The longtime Texas Tech University professor joins several colleagues in being honored by NARRU.
A strong commitment to teaching has garnered a longtime Texas Tech University educator and expert in horticulture, viticulture and plant physiology the 2017 Distinguished Educator Award presented by the Non-Land-Grant Agricultural and Renewable Resources Universities (NARRU).
Thayne Montague, an associate professor of horticulture and Undergraduate Program leader within the Texas Tech Department of Plant & Soil Science, received the award at a special presentation earlier this month during a NARRU meeting in Morro Bay, California. Montague also holds a joint appointment with the Texas AgriLife Research and Extension Center.
"Teaching plant sciences can be a challenge," Montague said. "Many students enter college with an inadequate understanding of our limited natural resources and how ornamental plants, food and fiber are produced and benefit our lives. Teaching students helps me fulfill one of my fundamental responsibilities as a scientist, to use science-based research to gain knowledge and assist students to understand and apply scientific principles in their lives."
Montague earned his bachelor's degree from Brigham Young University and his master's degree from Auburn University. He holds a doctorate from Utah State University. Since joining the Texas Tech faculty in 1999, his research has focused on physiology, plant/microclimate interactions and drought tolerance of woody ornamental plants, grapevines and olives.
Other recent honors for Montague include the Southern Region American Society for Horticultural Science J. Creighton Miller Distinguished Educator Award (2017); the Texas Tech University President's Excellence in Advising Award (2015); being named a College of Agricultural Sciences & Natural Resources (CASNR) Advising Academy Member (2015); and the Texas Tech President's Excellence in Teaching Award (2013).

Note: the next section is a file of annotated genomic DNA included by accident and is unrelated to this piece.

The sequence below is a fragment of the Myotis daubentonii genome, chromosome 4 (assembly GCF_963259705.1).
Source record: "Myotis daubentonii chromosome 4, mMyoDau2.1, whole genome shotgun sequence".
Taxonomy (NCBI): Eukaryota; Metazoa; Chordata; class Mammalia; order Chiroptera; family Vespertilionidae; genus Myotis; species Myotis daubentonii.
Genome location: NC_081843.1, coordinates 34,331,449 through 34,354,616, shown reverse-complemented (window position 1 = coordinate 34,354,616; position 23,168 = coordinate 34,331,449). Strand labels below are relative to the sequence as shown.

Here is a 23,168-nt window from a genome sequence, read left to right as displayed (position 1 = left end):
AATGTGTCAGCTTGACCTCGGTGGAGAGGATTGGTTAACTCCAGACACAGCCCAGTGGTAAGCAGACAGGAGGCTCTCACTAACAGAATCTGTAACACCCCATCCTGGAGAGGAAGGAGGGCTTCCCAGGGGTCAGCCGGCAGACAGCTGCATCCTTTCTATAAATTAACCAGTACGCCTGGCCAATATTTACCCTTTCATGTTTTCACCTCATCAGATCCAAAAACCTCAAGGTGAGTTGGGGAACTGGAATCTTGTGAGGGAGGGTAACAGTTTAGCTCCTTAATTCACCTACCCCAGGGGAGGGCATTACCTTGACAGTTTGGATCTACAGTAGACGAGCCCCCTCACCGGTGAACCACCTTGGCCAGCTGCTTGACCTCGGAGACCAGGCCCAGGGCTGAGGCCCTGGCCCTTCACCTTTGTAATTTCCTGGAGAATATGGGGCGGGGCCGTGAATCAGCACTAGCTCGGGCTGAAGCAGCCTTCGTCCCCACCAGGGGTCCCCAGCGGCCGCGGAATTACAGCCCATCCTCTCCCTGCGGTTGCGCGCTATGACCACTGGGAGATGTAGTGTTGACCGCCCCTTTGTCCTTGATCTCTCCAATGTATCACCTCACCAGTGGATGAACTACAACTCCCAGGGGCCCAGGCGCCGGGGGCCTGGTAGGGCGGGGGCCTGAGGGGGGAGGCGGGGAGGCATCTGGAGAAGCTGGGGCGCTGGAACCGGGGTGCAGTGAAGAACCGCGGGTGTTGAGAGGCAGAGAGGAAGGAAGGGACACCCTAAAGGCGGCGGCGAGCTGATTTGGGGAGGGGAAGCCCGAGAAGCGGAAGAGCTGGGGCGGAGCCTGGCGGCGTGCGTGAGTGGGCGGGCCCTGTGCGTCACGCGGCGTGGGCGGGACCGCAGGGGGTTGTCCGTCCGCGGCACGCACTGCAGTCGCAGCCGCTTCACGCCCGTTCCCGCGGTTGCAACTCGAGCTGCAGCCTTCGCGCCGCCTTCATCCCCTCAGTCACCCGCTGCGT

"We have great students at Texas Tech University, in our college and in the Department of Plant & Soil Science," Montague said. "It is a privilege to help educate our students and prepare them to make well-informed decisions about proper care and management of our limited natural resources."
CASNR has had tremendous recent success in the NARRU Award categories. Among those receiving honors were Courtney Meyers, an associate professor in the Department of Agricultural Education & Communications (2013); Ryan Rathmann, an associate professor in the Department of Animal & Food Sciences (2014); and Erica Irlbeck, an associate professor in the Department of Agricultural Education & Communications (2015).
Chance Brooks, a professor and associate chair of the Department of Animal & Food Sciences, previously won the Distinguished Educator Award in 2016, according to Steven Fraze, interim dean of CASNR.
According to program officials, the purpose of NARRU is to be a unifying force for all faculty, students, staff and administrators of agriculture, food and renewable resource programs at NARRU state-funded public colleges and universities. NARRU promotes excellence in science-based teaching with hands-on experience in conducting responsive, issue-based research and communicating findings to stakeholders and the general public.
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